New amateur in town: KF5SLN

Adam CurryOnly a few weeks he is officially a HAM amateur, Adam Curry, of the No Agenda podcast! Passed for his technician license recently, a few weeks later for his general and already he is studying for his extra in December 2012!

Adam totally took a dive in Echolink and setup a conference server (EchoNode 3373), which is already turn out to be a cozy place for ‘random HAM dudes’. Somewhere this days Continue reading “New amateur in town: KF5SLN”

CW Zen

I don’t think this free eBook needs a plug, but because I like it so much I want to mention it on this blog. Not much going on in hobby land at the moment. I try every night 15 minutes of morse practise, but even that often fails. Therefor my progress on CW is slowly as ever. But then again: hey! It’s a hobby, right?! As additional training I often listen to CW-podcast of AI4QR when I bike to work. According to the book of Carlo Consoli, IK0YGJ, it’s a good way to train your mind for the sounds.

At the moment I’m 4 CW lessons from finishing the course. I should be able to do some QSO’s on the bands soon (well that’s subjective in my case HI).

APRS-game for Scouting

aprs.fiYesterday I helped my friend Karel, PE2KDK. Karel developed a game based on APRS. Basically you need 2 or more teams for this game. Every team has a team captain. The team itself is in the field and the team captain is at Basecamp. The position of the team is known in Basecamp because one person in the team wears a helmet with a handheld and a bluetooth GPS-mouse in it. In Basecamp we have a APRS-configuration consisting of a Kenwood TM-D700 with a Diamond X200N to pick up the APRS-signals of the handhelds. This is relayed thru a laptop running UIview so the teams are visible on aprs.fi.

In the ‘battlefield’ there are several command posts. These are populated with older scouts. The challenge for every team is to be the first at every command post. The team captain has to look at aprs.fi and talk his/her team to the command posts (every team has also a ‘voice’ hand held to stay in contact to their team captain on Basecamp).

The hard part is: every team can only talk for 2 minutes and then the other team captain gets to coach his/her team for 2 minutes. So effectively every team is ‘unguided’ for a few minutes before they can speak to their team captain again.

Of course this game is really nice for Scouting (for which it was created in the first place). The outdoor element, navigation, team effort, coaching, there are a lot of things you can learn of this game.Besides the bad weather it was a great day and the kids love “The Radio Game” as they call it!

Ham Radio NOW | K5ND

I read K5ND, Jim’s blog for a while now. Jim (K5ND, not me) is an excellent writer and knows how to give Ham radio good PR! Sometimes I comment on his posts and he always replies very friendly. So funny to watch Jim in a video report of Hamvention in Dayton together with N9JA, Ray from Icom. Suddenly you see and hear a voice (I’ve listened to Jim’s podcasts), a face (pictures on his blog) and facial expression come together into one person.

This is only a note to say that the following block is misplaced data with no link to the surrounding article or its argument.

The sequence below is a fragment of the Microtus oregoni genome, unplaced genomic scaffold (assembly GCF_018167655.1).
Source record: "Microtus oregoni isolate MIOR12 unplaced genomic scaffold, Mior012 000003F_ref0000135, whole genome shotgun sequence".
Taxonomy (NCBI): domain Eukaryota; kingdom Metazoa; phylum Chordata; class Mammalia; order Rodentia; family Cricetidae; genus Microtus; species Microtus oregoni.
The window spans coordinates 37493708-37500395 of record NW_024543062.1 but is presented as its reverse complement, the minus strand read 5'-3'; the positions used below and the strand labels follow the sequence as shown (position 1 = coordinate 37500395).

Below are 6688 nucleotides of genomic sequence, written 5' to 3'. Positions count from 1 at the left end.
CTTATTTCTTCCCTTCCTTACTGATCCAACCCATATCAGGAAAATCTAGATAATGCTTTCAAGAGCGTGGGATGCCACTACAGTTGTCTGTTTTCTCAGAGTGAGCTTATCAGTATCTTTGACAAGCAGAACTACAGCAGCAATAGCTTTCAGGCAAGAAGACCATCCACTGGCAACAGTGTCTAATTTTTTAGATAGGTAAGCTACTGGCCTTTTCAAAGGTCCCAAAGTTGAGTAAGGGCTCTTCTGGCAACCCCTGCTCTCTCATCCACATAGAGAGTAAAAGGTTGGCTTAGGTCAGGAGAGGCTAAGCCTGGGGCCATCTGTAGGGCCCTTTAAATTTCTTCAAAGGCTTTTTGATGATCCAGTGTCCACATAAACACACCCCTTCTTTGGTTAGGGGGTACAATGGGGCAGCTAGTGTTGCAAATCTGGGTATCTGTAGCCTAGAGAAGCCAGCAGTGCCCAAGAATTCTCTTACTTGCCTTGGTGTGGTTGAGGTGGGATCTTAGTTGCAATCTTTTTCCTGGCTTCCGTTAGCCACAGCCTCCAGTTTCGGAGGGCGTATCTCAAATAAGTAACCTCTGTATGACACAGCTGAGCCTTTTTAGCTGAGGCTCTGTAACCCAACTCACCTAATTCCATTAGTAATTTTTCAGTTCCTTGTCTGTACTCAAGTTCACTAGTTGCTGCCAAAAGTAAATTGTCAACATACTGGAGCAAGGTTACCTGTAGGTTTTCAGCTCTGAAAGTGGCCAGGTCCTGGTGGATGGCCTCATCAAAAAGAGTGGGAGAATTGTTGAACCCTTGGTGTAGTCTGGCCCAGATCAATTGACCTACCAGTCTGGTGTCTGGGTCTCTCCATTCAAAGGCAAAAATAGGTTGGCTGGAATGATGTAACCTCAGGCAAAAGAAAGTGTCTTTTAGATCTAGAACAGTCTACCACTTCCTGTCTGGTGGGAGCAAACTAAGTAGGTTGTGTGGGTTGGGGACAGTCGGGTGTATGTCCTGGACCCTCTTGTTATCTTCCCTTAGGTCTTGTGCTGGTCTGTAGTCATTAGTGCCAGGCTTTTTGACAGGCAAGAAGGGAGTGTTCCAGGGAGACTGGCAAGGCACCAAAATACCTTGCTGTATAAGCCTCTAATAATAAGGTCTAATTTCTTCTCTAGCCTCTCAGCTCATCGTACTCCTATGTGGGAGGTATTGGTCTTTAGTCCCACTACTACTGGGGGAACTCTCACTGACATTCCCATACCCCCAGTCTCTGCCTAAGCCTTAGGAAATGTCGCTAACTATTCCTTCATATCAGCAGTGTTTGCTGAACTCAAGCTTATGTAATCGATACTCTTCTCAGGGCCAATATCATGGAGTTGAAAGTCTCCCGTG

Please watch the video interview (from 17:01 Jim is on) for a view minutes and hear what great things Boy Scouts of America and Icom are doing for Ham radio!

PACC-2012 evaluated score

PACCCallsign: PA1JIM

Category: SINGLE-OP, ALL, LOW, SSB

Band     Qso    Cancelled  Dup  Point  Penalty  Mult        Score
160M       0            0         0      0        0          0
80M      44             0         0     44       0          12
40M      39             3         0     36       3          15
20M      43             1         0     42       1          19
15M      13             0         0     13       0          6
10M       2              0         0     2         0          1
—————————————————————–
141           4         0    137      4          53         7049

CQ WW SSB 2010

CQwwWPXLast weekend I participated in the CQ WW SSB 2010 contest at our clubstation. First timer for a 48 hour contest. While preparing I decided not to work the full 48 hours. Earlier this year I participated in the PACC-contest for 24 hours and I found that exhausting enough. So I did want to start on saterday morning around 5:00 UTC until 22:00 UTC and return on sunday around 6:00 UTC untill 16:00 UTC. That left sunday evening for breaking up the gear. Everything worked as planned, kind of… We were active from the clubstation with two hams. We had build up 2 seats and there where 4 antenna’s operationable. A 10-15-20 beam, a 80m dipole, a 40m dipole (which hung too low) and a 20m dipole (which hung waaay to low). We swapped seats every once in a while to use the beam for 15m and 20m. 15m and 20m where the bands this weekend. I was able to work a few really far calls and added 19 new DXCC-entities to my log. In total I worked 295 QSO’s. Not too much, but I blame it to the bad antenna conditions (at least for multiple operators).

We really need to get up more monoband dipoles and get them up high! Problem is there are enough high trees around our clubstation but almost none possibilities to climb them. I think we need to figure out how to get the antennas up. For the PACC next year we want to try a multi-multi-station for the first time. So that is gonna need some serious preparations!